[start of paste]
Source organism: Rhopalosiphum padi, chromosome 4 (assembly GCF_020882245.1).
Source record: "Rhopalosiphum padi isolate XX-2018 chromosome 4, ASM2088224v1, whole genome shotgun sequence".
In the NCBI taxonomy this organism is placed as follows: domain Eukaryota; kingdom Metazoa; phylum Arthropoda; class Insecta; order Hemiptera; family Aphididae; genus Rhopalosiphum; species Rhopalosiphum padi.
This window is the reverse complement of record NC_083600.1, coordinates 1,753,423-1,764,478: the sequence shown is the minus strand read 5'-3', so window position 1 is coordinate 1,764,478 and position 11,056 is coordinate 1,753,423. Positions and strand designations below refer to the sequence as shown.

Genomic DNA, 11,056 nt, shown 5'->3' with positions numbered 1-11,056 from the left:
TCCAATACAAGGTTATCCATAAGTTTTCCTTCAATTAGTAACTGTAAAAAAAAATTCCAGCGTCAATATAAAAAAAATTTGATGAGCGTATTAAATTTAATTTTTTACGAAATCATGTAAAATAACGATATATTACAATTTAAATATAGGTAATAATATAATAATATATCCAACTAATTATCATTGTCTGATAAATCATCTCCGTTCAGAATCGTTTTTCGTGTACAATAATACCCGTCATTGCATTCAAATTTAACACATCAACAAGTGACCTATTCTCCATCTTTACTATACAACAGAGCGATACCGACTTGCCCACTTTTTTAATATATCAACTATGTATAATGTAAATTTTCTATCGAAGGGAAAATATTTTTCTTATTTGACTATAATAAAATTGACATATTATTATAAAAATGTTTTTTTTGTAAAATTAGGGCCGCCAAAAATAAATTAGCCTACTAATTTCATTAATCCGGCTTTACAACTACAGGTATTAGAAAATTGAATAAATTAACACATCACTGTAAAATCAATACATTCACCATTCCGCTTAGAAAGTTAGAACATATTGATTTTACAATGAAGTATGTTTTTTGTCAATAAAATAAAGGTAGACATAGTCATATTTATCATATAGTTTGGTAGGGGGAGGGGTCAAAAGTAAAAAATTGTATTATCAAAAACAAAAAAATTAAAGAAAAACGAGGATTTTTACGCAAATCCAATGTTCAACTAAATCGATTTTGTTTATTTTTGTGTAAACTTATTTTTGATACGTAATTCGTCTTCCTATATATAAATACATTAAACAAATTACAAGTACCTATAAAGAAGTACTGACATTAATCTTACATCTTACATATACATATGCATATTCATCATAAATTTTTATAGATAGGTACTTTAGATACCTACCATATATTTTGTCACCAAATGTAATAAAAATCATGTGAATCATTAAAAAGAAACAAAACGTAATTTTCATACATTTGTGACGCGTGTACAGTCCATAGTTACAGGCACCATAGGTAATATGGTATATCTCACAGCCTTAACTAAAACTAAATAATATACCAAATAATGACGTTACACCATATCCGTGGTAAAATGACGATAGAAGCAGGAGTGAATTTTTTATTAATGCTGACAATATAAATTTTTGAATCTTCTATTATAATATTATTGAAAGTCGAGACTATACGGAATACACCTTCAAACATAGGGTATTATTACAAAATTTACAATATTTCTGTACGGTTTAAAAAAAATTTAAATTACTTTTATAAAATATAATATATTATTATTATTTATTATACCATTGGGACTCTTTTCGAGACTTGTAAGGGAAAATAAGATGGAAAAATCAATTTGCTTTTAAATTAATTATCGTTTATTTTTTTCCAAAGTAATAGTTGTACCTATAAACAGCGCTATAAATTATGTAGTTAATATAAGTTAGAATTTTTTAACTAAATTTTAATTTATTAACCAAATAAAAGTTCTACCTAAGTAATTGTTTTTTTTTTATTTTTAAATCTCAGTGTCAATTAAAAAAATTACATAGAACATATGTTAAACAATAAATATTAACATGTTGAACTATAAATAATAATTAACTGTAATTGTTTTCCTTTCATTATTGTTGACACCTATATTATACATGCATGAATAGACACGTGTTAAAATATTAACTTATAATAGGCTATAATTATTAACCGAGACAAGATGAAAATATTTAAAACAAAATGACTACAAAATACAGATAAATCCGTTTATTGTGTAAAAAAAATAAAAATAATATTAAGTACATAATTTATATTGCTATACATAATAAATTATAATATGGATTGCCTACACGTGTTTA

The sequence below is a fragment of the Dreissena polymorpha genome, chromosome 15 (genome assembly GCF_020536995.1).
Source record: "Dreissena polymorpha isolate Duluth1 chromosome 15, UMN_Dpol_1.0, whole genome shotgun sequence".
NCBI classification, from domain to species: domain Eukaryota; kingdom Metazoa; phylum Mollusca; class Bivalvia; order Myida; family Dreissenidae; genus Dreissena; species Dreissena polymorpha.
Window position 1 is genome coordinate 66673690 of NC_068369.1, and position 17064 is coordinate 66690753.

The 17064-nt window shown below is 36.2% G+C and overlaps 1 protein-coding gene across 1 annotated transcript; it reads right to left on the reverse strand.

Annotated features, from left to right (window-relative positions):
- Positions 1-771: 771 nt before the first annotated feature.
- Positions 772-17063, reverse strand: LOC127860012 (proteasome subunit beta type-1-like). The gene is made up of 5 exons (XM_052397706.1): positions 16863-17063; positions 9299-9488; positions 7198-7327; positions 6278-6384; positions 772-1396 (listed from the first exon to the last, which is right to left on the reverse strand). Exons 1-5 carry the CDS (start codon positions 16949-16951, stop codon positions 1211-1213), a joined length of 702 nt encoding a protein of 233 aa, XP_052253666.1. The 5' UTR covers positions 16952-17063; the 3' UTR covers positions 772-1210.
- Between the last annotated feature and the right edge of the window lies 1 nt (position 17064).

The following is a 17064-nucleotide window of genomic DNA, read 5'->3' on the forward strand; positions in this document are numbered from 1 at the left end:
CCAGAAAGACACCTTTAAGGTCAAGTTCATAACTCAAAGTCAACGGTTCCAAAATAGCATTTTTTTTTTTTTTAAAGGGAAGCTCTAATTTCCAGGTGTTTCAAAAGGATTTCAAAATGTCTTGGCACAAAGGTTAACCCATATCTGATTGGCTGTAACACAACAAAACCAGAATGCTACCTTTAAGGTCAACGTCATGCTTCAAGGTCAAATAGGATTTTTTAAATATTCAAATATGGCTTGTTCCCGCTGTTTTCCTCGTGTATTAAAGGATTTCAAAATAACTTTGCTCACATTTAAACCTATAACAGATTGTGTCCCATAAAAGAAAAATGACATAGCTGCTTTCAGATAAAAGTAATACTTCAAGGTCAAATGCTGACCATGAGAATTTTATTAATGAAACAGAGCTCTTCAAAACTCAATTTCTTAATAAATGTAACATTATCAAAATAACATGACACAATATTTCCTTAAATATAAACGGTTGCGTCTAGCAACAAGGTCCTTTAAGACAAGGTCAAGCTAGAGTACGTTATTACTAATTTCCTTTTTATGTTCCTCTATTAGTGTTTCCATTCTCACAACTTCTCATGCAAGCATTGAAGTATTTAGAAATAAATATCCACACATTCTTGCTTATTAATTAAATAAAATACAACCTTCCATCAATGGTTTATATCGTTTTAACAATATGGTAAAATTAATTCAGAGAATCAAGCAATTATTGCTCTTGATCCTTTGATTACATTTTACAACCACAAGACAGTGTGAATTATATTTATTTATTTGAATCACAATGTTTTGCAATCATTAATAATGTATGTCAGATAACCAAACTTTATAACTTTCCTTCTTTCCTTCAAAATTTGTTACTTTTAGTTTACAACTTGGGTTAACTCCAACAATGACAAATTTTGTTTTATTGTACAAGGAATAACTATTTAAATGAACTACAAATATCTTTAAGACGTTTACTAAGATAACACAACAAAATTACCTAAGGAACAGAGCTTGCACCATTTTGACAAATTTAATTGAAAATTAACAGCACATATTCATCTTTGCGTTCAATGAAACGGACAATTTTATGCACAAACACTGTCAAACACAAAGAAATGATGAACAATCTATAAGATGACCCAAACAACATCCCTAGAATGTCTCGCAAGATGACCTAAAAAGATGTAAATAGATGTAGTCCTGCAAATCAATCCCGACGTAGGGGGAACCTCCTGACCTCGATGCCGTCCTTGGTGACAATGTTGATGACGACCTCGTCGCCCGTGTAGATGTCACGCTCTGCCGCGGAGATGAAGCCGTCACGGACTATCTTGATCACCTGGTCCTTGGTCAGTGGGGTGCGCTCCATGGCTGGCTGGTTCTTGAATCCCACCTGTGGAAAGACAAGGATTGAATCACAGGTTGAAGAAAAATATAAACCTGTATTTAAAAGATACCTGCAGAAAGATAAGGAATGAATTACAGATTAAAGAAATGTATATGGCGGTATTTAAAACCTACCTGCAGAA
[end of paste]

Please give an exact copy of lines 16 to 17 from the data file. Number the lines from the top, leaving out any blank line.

The following is a 17064-nucleotide window of genomic DNA, read 5'->3' on the forward strand; positions in this document are numbered from 1 at the left end:
CCAGAAAGACACCTTTAAGGTCAAGTTCATAACTCAAAGTCAACGGTTCCAAAATAGCATTTTTTTTTTTTTTAAAGGGAAGCTCTAATTTCCAGGTGTTTCAAAAGGATTTCAAAATGTCTTGGCACAAAGGTTAACCCATATCTGATTGGCTGTAACACAACAAAACCAGAATGCTACCTTTAAGGTCAACGTCATGCTTCAAGGTCAAATAGGATTTTTTAAATATTCAAATATGGCTTGTTCCCGCTGTTTTCCTCGTGTATTAAAGGATTTCAAAATAACTTTGCTCACATTTAAACCTATAACAGATTGTGTCCCATAAAAGAAAAATGACATAGCTGCTTTCAGATAAAAGTAATACTTCAAGGTCAAATGCTGACCATGAGAATTTTATTAATGAAACAGAGCTCTTCAAAACTCAATTTCTTAATAAATGTAACATTATCAAAATAACATGACACAATATTTCCTTAAATATAAACGGTTGCGTCTAGCAACAAGGTCCTTTAAGACAAGGTCAAGCTAGAGTACGTTATTACTAATTTCCTTTTTATGTTCCTCTATTAGTGTTTCCATTCTCACAACTTCTCATGCAAGCATTGAAGTATTTAGAAATAAATATCCACACATTCTTGCTTATTAATTAAATAAAATACAACCTTCCATCAATGGTTTATATCGTTTTAACAATATGGTAAAATTAATTCAGAGAATCAAGCAATTATTGCTCTTGATCCTTTGATTACATTTTACAACCACAAGACAGTGTGAATTATATTTATTTATTTGAATCACAATGTTTTGCAATCATTAATAATGTATGTCAGATAACCAAACTTTATAACTTTCCTTCTTTCCTTCAAAATTTGTTACTTTTAGTTTACAACTTGGGTTAACTCCAACAATGACAAATTTTGTTTTATTGTACAAGGAATAACTATTTAAATGAACTACAAATATCTTTAAGACGTTTACTAAGATAACACAACAAAATTACCTAAGGAACAGAGCTTGCACCATTTTGACAAATTTAATTGAAAATTAACAGCACATATTCATCTTTGCGTTCAATGAAACGGACAATTTTATGCACAAACACTGTCAAACACAAAGAAATGATGAACAATCTATAAGATGACCCAAACAACATCCCTAGAATGTCTCGCAAGATGACCTAAAAAGATGTAAATAGATGTAGTCCTGCAAATCAATCCCGACGTAGGGGGAACCTCCTGACCTCGATGCCGTCCTTGGTGACAATGTTGATGACGACCTCGTCGCCCGTGTAGATGTCACGCTCTGCCGCGGAGATGAAGCCGTCACGGACTATCTTGATCACCTGGTCCTTGGTCAGTGGGGTGCGCTCCATGGCTGGCTGGTTCTTGAATCCCACCTGTGGAAAGACAAGGATTGAATCACAGGTTGAAGAAAAATATAAACCTGTATTTAAAAGATACCTGCAGAAAGATAAGGAATGAATTACAGATTAAAGAAATGTATATGGCGGTATTTAAAACCTACCTGCAGAA